Once the Doctor and Sondergaard manage to get the seed crystal to Ky, who is conveniently being held prisoner in a thesium fueling room, the radiation activates the crystal and turns Ky into the super-Solonian, which promptly floats through the station and kills the Marshal. An inauspicious start to the new Solonian “season,” perhaps, but one that no one present seems fit to remark upon. Even the Doctor isn’t going to admonish a floating glowy being with a built-in disintegration ray, no matter how distasteful the revenge might feel.
Everything wraps up neatly, with Cotton staying on at Skybase as the new Administrator, presumably to finish the process of granting Solos independence, and Sondergaard helping Ky convert all the remaining Solonians to the new form. The Doctor and Jo, as is their wont, slip out before anyone has to answer any pesky questions, like what will happen with a planet-full of incorporeal super-beings who have been oppressed by Earth for five hundred years and who have a demonstrable taste for revenge…
Jo Grant spends quite a bit of time either captive or running away from capture in this story, but again, Katy Manning gets a few good speeches and demonstrates a fair bit of initiative when separated from the Doctor. Her history isn’t quite up to O-Level, Jo not knowing Gibbon’s Decline and Fall of the Roman Empire, and she doesn’t quite catch on when the Doctor is trying to make a hasty exit, but a fine story for her, all things considered. She even keeps track of the Sonic Screwdriver when the Doctor has it taken off of him by a guard she subsequently tricks.
The word “companion” makes a welcome return, with the Doctor himself using the phrase, but in reference not only to Jo but also to Cotton and Ky, who have all been captured together:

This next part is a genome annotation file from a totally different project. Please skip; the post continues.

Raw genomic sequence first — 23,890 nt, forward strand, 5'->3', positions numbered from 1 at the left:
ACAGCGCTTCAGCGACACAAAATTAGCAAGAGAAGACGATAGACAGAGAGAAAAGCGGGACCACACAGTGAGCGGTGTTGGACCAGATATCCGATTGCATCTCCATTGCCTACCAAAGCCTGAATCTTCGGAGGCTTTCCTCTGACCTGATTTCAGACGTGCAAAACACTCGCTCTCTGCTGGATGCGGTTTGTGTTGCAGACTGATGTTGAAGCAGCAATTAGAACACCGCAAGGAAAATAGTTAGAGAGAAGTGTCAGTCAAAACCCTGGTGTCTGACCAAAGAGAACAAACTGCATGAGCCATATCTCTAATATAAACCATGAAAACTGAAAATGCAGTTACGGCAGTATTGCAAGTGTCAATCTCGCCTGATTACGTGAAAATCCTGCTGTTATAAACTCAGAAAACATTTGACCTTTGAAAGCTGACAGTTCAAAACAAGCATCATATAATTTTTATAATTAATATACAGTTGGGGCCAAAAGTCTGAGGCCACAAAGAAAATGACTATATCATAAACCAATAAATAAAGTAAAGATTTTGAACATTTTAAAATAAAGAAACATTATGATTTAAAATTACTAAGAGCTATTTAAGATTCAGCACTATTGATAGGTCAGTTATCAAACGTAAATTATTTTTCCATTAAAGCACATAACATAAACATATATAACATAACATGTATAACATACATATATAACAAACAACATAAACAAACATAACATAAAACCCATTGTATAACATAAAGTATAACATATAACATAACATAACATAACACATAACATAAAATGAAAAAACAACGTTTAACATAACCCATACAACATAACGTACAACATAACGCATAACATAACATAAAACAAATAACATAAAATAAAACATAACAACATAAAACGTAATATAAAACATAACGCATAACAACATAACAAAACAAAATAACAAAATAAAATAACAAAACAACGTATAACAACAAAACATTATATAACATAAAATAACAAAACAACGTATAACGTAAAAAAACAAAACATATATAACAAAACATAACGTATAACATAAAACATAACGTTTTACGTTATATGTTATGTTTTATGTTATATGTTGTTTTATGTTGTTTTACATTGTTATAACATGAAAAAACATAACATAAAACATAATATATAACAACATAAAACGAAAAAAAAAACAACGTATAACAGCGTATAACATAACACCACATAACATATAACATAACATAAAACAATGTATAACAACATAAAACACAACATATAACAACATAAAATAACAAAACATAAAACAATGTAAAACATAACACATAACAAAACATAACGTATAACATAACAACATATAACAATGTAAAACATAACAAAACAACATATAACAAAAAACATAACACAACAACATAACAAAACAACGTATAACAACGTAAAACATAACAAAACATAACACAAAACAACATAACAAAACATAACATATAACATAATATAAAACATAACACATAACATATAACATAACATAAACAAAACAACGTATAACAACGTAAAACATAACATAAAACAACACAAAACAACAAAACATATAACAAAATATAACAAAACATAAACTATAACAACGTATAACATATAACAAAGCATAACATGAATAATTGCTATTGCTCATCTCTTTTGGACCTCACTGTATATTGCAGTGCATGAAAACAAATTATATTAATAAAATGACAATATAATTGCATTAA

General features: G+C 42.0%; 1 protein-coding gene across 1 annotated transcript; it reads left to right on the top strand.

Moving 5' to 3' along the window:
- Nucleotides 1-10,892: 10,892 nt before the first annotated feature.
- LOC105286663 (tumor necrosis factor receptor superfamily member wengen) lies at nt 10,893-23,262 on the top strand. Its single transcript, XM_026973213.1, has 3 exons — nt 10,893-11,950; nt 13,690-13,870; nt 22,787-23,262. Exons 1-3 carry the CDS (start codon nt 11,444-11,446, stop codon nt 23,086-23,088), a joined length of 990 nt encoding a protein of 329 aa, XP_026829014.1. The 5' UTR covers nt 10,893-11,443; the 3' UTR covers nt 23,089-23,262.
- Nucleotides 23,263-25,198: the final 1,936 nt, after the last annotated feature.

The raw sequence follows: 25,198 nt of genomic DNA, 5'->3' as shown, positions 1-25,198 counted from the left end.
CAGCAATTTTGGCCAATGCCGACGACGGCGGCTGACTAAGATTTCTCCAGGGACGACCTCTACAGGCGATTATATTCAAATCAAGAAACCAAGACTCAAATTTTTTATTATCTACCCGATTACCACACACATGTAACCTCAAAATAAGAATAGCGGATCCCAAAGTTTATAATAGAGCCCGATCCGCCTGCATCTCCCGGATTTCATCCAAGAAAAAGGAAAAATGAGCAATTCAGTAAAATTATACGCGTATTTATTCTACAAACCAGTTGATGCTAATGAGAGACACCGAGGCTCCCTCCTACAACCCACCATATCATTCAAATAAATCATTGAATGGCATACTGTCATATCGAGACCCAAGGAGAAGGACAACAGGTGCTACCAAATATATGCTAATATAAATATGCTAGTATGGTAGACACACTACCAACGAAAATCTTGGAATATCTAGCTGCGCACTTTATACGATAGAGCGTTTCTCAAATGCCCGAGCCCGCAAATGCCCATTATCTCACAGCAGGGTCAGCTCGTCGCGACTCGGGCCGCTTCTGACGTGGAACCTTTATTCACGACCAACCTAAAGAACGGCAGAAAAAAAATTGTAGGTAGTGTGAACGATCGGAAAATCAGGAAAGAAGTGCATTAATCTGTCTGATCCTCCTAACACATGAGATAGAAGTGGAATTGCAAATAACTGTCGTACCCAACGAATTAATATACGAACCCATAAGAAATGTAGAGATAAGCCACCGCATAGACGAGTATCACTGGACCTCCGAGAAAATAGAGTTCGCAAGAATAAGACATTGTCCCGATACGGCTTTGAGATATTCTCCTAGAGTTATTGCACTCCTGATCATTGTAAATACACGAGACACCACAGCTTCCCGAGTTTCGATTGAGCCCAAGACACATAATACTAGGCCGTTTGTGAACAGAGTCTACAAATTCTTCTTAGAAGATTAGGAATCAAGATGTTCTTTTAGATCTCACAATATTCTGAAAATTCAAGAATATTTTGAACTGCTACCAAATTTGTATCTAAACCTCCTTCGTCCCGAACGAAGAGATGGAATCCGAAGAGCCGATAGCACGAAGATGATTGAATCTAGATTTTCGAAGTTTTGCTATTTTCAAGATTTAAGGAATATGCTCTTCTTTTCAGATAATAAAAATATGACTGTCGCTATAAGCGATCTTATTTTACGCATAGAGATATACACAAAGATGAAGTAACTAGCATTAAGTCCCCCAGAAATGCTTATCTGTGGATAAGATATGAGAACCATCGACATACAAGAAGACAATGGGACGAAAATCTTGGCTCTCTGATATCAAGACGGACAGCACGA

Doctor: And my companions?
Marshal: Will be released, as soon as the job is done.
It’s still not the default term-of-art for those who travel extensively with the Doctor, but we’re getting there.
The Doctor himself shows off quite a bit of scientific knowledge, such that the Marshal and the resident scientist, Jaeger, deem his assistance vital for completing the atmospheric transformation. He’s thus left to tinker in Skybase’s laboratory several times, each time creating a booby trap. Such is the Marshal’s desire to have the project completed that he keeps letting the Doctor back at the equipment.
And, since this is Jon Pertwee’s Doctor, several unfortunates are temporarily paralyzed or otherwise incapacitated via Venusian aikido, including a rear neck pinch that looks suspiciously similar to, ah, Vulcan aikido.
Baker and Martin’s script manages to entertain without coming across as excessively didactic, but also without exploring any of the deeper ideas in their framing device. Especially given six episodes of running time, a little more focus could have been spent on conditions on Solos, or conditions on Earth, just to give a sense of what drove all of these peoples’ decisions. Instead, we’re left with this: colonialism and prejudice are bad, monsters aren’t all bad, stealing radioactive eggs from the center of a ritual chamber is usually fine, and if the ruling council of a race of regenerating time travellers gives you a mysterious box to deliver, well, why not?
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Post 65 of the Doctor Who Re-Watching Project